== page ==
The voltmeter can be any multimeter. The whole thing costs a couple US dollars total in parts. It's not a precision meter - more of an indicator - but it still beats the pants off those cheap testers.

The 5V source should be stable - say a bench power supply. The supply voltage directly affects the gain of the circuit - the scaling factor from ohms to volts. Adjusting the voltage up increases gain, adjusting it down decreases gain.

4-wire sensing is not used because this is just an indicator, and the sense current is fairly low - just 10mA.

• Is my analysis of this circuit correct? I gather OA1/Q1 is just a current source, but closer to 13 mA than 10 mA. For a rough, back-of-the-hand calculation, I see RV1+R7 in parallel to R6 and so can be ignored since it's >>R6. Similar for R4||R5 and R6. The input impedance of stage 2 is also >100k so the voltage at V- is basically (R1+R2)/(R1+R2+R6)*(5-0V) or 3.69V. That means that the current through R3 would be about 13.12 mA. Is this a reasonable analysis? Commented May 22 at 0:23

Typical clip leads from budget/low-margin sellers are on the order of 0.1-0.3 ohms. Maybe even more. They may use CCA (copper clad aluminum) or even steel wires, or just use very much less metal than you'd expect in a wire of given size.

To wit, I have a DMM here with brand name leads plugged in, and I'm fortunate to have it read "000.0" ohms when shorted. So, ±0.1Ω give or take. With a clip lead inserted, I read 0.1Ω. With an alligator lead, 0.2-0.3Ω -- the latter are thicker, and have larger connectors, so you would expect them to handle more current, but you would be easily fooled if you didn't check!

The problem is compounded with unknown instrumentation: they may cheat where they display 0.0 when it's not actually (the internal reading might be + (or -!) 0.something), or when near other calibration points (like 100, 1000, etc.). (Dumb? Scary, even? You bet! But cheap weight scales have been caught doing this, rounding calibration weights towards the nearest exact reading. It wouldn't surprise me if an electronic meter might do the same.) The scales might not be linear, the calibration might vary with range/setting, etc. Cute, multi-function instruments like pictured, can be good to get a quick idea what something may be, but beware they can make incorrect determinations (e.g. resistor or inductor ambiguity; semiconductor identification ambiguity or error, especially if a component is faulty; etc.), and it should almost always be used as a hint, say for which instrument to reach for next and get a more accurate and representative measurement with.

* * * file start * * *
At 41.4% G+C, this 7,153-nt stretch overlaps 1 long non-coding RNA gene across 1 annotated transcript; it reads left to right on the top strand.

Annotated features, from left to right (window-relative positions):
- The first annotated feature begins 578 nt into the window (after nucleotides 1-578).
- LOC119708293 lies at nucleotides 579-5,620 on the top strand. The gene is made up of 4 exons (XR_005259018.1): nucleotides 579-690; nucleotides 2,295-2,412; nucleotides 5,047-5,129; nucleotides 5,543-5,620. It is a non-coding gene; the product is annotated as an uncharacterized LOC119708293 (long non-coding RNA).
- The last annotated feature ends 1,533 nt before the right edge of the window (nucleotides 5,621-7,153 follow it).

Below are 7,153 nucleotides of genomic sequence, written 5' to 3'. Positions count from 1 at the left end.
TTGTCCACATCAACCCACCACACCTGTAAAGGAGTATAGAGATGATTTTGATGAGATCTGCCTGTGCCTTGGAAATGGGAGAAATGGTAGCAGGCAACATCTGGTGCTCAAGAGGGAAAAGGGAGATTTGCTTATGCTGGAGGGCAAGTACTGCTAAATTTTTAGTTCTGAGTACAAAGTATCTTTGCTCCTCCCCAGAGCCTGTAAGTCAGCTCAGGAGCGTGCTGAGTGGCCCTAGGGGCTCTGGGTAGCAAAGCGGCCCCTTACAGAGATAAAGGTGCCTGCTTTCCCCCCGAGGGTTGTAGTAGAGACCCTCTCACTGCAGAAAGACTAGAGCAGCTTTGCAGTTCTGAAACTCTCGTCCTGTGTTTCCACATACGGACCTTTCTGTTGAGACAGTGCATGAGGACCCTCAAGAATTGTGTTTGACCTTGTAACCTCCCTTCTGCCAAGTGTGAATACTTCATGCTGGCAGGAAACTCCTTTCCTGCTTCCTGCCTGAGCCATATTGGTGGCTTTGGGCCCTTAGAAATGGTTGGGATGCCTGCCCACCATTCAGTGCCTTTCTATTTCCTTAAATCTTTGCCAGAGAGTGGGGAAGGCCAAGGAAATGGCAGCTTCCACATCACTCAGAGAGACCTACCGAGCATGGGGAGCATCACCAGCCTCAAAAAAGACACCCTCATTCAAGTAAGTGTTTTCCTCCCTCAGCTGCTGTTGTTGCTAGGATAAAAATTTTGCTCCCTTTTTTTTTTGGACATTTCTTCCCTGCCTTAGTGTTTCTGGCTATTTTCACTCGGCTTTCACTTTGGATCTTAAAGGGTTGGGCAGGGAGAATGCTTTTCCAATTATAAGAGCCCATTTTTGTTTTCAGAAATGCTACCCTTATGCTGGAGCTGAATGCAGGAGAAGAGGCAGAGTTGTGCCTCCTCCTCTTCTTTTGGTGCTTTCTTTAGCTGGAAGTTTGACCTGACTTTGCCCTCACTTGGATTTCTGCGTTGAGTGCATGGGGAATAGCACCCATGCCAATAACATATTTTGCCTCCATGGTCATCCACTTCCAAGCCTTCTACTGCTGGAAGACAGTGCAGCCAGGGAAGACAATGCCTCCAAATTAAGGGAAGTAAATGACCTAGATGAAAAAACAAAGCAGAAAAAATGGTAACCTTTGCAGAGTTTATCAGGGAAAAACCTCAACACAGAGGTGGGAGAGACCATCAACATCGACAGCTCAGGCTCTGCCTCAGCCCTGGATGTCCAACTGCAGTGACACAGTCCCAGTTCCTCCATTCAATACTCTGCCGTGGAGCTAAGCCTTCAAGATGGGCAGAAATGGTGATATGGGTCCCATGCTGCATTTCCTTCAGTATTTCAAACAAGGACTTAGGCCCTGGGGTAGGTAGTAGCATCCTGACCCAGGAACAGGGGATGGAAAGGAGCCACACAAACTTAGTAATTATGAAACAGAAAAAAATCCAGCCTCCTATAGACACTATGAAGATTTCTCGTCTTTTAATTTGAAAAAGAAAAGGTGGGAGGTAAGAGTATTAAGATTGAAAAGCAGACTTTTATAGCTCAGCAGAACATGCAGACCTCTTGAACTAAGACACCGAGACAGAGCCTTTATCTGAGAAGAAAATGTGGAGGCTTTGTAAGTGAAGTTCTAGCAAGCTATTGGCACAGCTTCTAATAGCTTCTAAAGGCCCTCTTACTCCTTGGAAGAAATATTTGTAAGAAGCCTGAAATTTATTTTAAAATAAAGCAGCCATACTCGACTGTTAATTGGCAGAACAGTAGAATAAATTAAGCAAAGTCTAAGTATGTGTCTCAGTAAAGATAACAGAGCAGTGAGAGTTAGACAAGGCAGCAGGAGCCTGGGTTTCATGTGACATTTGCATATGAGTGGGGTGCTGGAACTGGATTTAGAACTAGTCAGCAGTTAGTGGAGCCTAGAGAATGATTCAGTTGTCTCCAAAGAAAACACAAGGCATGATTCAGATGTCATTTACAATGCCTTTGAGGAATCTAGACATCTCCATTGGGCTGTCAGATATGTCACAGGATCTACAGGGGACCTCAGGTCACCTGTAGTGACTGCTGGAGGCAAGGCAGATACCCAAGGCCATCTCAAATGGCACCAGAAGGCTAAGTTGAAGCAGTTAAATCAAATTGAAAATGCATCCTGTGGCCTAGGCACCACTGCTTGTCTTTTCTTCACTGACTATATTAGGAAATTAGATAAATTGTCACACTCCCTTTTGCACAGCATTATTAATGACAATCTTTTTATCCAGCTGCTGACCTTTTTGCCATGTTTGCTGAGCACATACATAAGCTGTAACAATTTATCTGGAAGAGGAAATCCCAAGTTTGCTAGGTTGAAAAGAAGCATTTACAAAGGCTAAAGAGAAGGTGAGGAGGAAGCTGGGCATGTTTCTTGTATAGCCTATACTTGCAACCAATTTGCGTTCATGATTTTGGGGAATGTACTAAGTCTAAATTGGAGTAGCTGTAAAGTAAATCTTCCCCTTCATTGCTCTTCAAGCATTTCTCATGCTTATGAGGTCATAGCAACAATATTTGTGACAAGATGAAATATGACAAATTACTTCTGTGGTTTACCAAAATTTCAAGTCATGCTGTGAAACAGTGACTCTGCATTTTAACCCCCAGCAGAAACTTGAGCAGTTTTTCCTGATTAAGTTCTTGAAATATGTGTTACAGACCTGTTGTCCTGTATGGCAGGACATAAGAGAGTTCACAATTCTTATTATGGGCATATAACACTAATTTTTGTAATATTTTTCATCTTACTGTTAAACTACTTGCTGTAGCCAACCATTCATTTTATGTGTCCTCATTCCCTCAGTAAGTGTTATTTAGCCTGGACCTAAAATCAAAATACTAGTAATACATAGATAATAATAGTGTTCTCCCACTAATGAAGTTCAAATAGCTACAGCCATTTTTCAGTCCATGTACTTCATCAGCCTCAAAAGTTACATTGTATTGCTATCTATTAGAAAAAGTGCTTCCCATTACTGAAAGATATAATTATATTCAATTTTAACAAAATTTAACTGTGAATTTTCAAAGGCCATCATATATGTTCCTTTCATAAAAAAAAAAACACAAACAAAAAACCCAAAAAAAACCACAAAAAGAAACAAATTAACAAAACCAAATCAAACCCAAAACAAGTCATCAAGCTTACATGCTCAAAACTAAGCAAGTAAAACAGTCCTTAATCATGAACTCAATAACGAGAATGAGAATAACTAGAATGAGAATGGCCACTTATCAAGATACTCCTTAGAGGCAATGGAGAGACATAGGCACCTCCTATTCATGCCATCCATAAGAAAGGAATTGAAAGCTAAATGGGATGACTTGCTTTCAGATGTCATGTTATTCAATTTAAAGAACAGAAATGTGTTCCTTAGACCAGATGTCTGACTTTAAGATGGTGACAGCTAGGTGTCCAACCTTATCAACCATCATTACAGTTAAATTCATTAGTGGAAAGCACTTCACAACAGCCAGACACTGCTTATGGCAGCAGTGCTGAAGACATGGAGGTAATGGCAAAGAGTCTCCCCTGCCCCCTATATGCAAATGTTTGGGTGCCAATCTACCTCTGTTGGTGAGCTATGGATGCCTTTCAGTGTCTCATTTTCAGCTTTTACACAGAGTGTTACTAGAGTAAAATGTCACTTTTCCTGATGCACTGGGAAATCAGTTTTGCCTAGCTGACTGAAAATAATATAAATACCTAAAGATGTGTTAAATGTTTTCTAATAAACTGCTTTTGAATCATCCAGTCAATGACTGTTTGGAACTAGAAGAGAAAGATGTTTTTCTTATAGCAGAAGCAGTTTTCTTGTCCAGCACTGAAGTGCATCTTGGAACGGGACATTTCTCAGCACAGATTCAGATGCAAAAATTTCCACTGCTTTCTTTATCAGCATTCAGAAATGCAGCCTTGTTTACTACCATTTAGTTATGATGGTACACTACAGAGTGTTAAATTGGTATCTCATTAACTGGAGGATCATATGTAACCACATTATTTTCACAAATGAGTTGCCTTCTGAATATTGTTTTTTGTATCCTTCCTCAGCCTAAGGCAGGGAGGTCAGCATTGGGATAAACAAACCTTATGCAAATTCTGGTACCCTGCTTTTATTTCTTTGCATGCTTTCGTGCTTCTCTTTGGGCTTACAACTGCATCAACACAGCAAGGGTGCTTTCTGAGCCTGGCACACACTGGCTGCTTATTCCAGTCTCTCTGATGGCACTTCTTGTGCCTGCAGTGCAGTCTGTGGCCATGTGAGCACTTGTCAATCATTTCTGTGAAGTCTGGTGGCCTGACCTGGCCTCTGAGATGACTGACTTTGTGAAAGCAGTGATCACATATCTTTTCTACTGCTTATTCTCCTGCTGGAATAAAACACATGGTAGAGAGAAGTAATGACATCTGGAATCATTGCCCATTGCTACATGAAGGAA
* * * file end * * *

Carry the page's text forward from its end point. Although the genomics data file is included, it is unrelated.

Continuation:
That said: that it's measuring a very plausible figure, given the setup (0.22Ω resistor plus ∼0.1Ω leads), is at least very encouraging. Whether it really has 10mΩ resolution, or precision, I guess who knows, but 100mΩ at least seems plausible.

To really have confidence in it, you would have to calibrate at many more points, or cross-check with a better-calibrated meter (transfer calibration). Still more tests would be desirable, including a wide range of component types and values, to get a feel for how it decides what a component is or isn't (and what parameters affect that, e.g. test frequency, voltage or current, if selectable at all). There may, in fact, be an accurate and representative instrument in there; just knowing what's accurate about it -- and how to use it accurately -- is where work is required.

For a basic example, short the leads -- if it reads 0.0Ω, that's probably a bad sign (even good clip leads with connectors free of oxidation, should read some 10s of mΩ). If it increases smoothly as you add more resistance (including in similarly small increments), then it probably has the resolution, the accuracy -- if maybe not the precision. If the zero reading is reliable, then you can simply subtract it out of subsequent readings by eye.

As others have said, multimeter linearity is often poor at low resistances.

If you have a lab power supply with adjustable current limit, you can do this instead:

simulate this circuit – Schematic created using CircuitLab

The multimeter should be set to voltage mode and connected directly to the resistor leads. This way resistance of the connecting wires does not affect measurement accuracy.

Setting the power supply current to 1 A is convenient, as you can directly read millivolts from multimeter as milliohms of resistance. For larger resistances you'll want to use lower current setting to avoid heating the resistor too much.

• I suppose this method may not be so good with fusible resistors, considering the not-so-usual resistor body colour of the component in the question. Commented May 16 at 18:55
• For extra accuracy, use two multimeters to monitor voltage and current separately, as the ammeter on most lab PSUs are not designed for doing accurate measurements. Commented May 18 at 15:05